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Heating of Fuel Oil Storage Tank - Guideline for Cargo Ships

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Ships fuel oil bunker tanks and waste oil tanks must have some form of tank heating. Normally the heating is by way of steam produced by an oil-fired boiler and passed through coils inside the oil tank. Other ways to heat the fuel tanks are by using thermal oil. It also utilizes an oil fired boiler that heats the thermal oil, which is circulated through coils inside the tank by a pump. Temperature regulation and monitoring can be automatic and self-adjusting but are commonly effected by checking the tank temperature and manually adjusting the heating accordingly.

Heating coil integrity in the case of using steam as the heating should be monitored by checking the steam condensate returns in the engine room observation tank. If the oil is observed, the source must be traced. An increase in steam consumption should be checked out as this may indicate a steam coil failure. In the case of thermal oil heating, oil analysis should be regularly taken and results checked for any HFO contamination. The monitoring of the thermal oil header tank level should also be strictly monitored. Onboard viscosity checks may be useful in determining any thermal oil viscosity change caused by HFO contamination.

The fuel oil ( FO ) storage tanks should be heated taking the following matters into consideration:
  1. Proper heating temperature : Based on the correlation drawing between temperature and viscosity of heavy oil, easy pumping range and depending on the type, FO shall be heated as per HFO analyzing report.

  2. For FO storage tanks, only one tank in use shall be heated in principle, and the next tank shall be heated gradually from the preceding day of the changeover.

  3. If steam heating coils are separated into several layers, the tank capacity corresponding to each section of coils shall be grasped beforehand so that the coils in use may always be under the FO level in the tank.

  4. The tank heating steam valve shall be secured properly for the valve not to open by itself by vibration or other reasons.

  5. If cargo is loaded on the tank top, care shall be given for the heating, not affect the cargo.

heating arrangement for a fuel oil settling tank
Heating arrangement for a fuel oil settling tank
Image source: http://www.machineryspaces.com

Use of heating coils or deck heaters to more quickly increase the cargo temperature

The cargo could also be heated using the cargo heating system or portable heaters brought on board for the purpose. To the operation in the worst expected conditions, the heating medium supply piping requires to be provided with efficient thermal insulation in order to provide the high temperature at the heater inlet. Condensate lines should be provided with heat tracing / suitably insulated as should all valves in the system.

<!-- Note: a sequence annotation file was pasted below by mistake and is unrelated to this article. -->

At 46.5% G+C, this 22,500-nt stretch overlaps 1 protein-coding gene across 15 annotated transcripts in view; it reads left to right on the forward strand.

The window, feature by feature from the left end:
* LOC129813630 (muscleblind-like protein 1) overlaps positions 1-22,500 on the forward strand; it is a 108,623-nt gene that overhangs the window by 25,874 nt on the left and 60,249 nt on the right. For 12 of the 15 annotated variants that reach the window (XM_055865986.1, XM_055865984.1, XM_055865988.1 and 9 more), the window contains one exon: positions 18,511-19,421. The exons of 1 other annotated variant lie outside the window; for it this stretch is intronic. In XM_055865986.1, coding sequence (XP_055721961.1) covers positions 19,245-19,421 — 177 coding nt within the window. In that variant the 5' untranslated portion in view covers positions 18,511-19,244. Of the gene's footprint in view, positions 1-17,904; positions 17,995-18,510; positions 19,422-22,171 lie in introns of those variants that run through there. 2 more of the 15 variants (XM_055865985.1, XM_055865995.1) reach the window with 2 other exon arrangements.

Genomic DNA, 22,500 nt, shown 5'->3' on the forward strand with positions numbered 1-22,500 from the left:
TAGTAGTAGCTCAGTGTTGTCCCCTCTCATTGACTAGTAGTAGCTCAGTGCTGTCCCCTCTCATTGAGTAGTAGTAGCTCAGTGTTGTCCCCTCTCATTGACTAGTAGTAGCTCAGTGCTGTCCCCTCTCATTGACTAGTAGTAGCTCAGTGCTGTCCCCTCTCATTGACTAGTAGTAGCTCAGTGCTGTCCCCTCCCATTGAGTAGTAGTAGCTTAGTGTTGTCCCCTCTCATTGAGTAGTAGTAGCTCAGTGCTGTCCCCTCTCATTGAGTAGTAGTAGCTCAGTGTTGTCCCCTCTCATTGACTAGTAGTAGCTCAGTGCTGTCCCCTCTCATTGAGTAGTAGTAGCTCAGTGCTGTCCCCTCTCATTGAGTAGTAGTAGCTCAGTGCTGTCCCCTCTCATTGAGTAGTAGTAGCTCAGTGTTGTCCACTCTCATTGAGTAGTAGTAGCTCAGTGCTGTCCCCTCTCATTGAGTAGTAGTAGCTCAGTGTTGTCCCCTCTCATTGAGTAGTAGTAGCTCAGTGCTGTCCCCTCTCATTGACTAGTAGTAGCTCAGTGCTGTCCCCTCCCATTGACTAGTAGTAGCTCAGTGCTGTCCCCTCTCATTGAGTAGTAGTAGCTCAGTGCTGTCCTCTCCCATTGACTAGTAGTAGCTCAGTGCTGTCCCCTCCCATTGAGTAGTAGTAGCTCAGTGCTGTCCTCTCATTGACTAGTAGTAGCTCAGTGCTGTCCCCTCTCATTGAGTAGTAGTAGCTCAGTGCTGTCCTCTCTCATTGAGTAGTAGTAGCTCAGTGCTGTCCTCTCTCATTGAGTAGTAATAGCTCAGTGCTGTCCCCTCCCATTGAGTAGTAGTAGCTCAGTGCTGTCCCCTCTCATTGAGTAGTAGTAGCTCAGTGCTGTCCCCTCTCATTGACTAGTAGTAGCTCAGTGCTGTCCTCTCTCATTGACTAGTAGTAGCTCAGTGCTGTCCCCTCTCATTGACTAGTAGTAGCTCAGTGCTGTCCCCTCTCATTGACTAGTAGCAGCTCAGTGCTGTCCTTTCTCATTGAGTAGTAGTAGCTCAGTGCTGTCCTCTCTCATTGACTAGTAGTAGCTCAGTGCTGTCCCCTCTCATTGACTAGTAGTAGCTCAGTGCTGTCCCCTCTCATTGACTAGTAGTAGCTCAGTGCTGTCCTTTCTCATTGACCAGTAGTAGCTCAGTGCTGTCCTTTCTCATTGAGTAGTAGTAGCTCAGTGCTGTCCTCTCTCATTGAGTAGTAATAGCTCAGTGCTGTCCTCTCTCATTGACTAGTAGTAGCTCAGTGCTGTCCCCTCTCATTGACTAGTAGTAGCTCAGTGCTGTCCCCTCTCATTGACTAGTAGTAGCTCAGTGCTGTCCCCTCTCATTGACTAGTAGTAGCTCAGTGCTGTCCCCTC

1. Deck heat exchangers : Steam in the heat exchangers is introduced at around 130 deg C. The flow rate of cargo must be carefully controlled to avoid freezing of the heating medium. It will damage the heat exchanger. A critical safety aspect when heating by heat exchangers occurs when the cargo has a low boiling point introducing the risk of explosion. The temperature of the heated cargo in heaters must be kept below the cargo boiling point, preferably 10 deg C below the boiling point. Heaters must be kept in permanent operation or drained and isolated after each use so that they are not rendered inoperative due to ice build-up or thermal oil gelation.

  2. Portable heat exchanger heating cargo at the manifold during loading. Should the facility be available at the loading port, then this is the preferred solution

  3. Heating coils:

    In general, heating coils are preferable over deck heaters. The heating ability should be re-calculated to establish sufficient heating availability. All coils must be completely free from the water before loading the cargo; otherwise, the collected water will immediately freeze in the coil resulting in damaged heating coils. All steam traps should be cleaned so that the flow will not be impeded by condensation or freezing. Therefore, heating coils and all associated isolation valves essentially to be in perfect condition, leak-free, and tight. Consideration should be given to blanking off coils that will not be utilized both on the supply and condensate sides.

    The minimum number of coils should be used to ensure proper flow through the coil and maintenance of condensate temperatures above freezing. When starting steam delivery to the coil, the steam should be returned quickly to the condensate return drain to heat the coil before bringing the steam trap into operation. Care must be taken to avoid all condensate collecting and freezing on working decks. If the heating system fails the heating coils and all lines must be cleared of water immediately before the water freezes and causes damage to the coils and supply and condensate deck lines.





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